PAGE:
Quite often, the world of international sport can seem a somewhat cold and cheerless place, played by fiercely competitive people in an atmosphere in which humour can be at something of a premium – witness the recent Test series between South Africa and Australia.
But we can thank a Yorkshireman for injecting some much-needed levity into events at Leeds, in the form of the England Test captain, Joe Root.
Better still, some would say, that levity came at the expense of a “southerner” in the shape of Surrey’s Sam Curran, who made his debut in the match against Pakistan.
According to impeccable authority, it happened something like this...
Curran, bright-eyed and bushy-tailed, playing his first Test, got his first look at the new stand being built at the Rugby Stand end.
As you may know, that stand is in the formative stages of construction, with only half of it beginning to look like one, with a large gap existing that enables you to see from the Carnegie Pavilion at the Kirkstall Lane end of the cricket ground right through to the new stand being built on the far side of Headingley’s adjacent rugby stadium.
Curran, who turned 20 years old on the third and final day of the Test, was said to have been somewhat surprised at the cricket stand’s semi-finished state, with the area resembling a glorified building site.
“Is that it?” he asked Root, a tad perplexed. To which Root returned: “Yes, that’s it. They’ve deliberately left a big gap there so that Yorkshire can sell the seats on the far side of the rugby ground so that people can watch the cricket from a distance.”
Root went on: “The idea is to charge 50p, because Yorkshire folk don’t like to pay too much money to watch their cricket, as a means of trying to boost the attendance.”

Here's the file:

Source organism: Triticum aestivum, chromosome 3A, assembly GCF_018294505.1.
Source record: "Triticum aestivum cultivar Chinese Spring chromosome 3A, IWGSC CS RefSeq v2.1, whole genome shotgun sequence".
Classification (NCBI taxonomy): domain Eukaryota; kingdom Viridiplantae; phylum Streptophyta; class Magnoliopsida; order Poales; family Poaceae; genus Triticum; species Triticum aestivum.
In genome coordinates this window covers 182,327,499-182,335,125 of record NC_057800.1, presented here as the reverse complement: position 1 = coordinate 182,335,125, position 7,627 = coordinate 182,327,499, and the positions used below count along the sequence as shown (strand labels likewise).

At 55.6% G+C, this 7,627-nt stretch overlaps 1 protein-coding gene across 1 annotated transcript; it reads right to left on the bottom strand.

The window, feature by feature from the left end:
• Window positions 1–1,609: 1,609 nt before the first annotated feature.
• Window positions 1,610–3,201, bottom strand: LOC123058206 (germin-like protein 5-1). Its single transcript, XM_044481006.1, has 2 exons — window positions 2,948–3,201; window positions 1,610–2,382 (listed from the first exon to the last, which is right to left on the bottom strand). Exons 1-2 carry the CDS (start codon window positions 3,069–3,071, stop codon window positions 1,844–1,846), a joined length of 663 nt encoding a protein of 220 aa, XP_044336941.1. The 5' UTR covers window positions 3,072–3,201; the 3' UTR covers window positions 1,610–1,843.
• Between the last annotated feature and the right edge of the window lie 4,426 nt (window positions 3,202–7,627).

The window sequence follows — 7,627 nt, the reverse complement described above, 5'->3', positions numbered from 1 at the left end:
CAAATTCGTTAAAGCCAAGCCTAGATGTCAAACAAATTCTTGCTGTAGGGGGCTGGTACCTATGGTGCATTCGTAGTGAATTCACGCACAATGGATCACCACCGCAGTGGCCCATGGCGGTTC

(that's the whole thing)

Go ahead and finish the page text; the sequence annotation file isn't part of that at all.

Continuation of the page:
Hanging on his captain’s every word, and with no reason to doubt it, Curran replied: “Oh really? That’s great.”
Apologies if those quotes are not strictly verbatim, but who says that humour is dead in international sport?
Levity aside, the new stand has all the makings of becoming an impressive edifice, one in front of which the highly-gifted Curran will no doubt enjoy plenty of success in the coming years, along with Root.
It will raise Headingley’s capacity to 18,350, helping Yorkshire to retain international cricket going forward, and it will be known as the Emerald Stand, in line with the ground’s correct title of Emerald Headingley.
At one county game earlier this season, I heard the new stand brilliantly dubbed by a colleague as the “Toblerone Stand”, seeing as parts of it presently resemble pieces of the Swiss chocolate bar layered in concrete.
Of course, it will look somewhat different when the seats are in place, with the stand on course to be finished in time for next year’s World Cup and Ashes series, when Headingley will be a ground transformed.
Alas, by then, Root’s 50p seats will have depreciated heavily in value, for the simple reason that they will no longer afford a view of the cricket – only the back of the Emerald Stand.
The gap now present will be a thing of the past, with only Root’s sharp humour to remind us of how it used to be.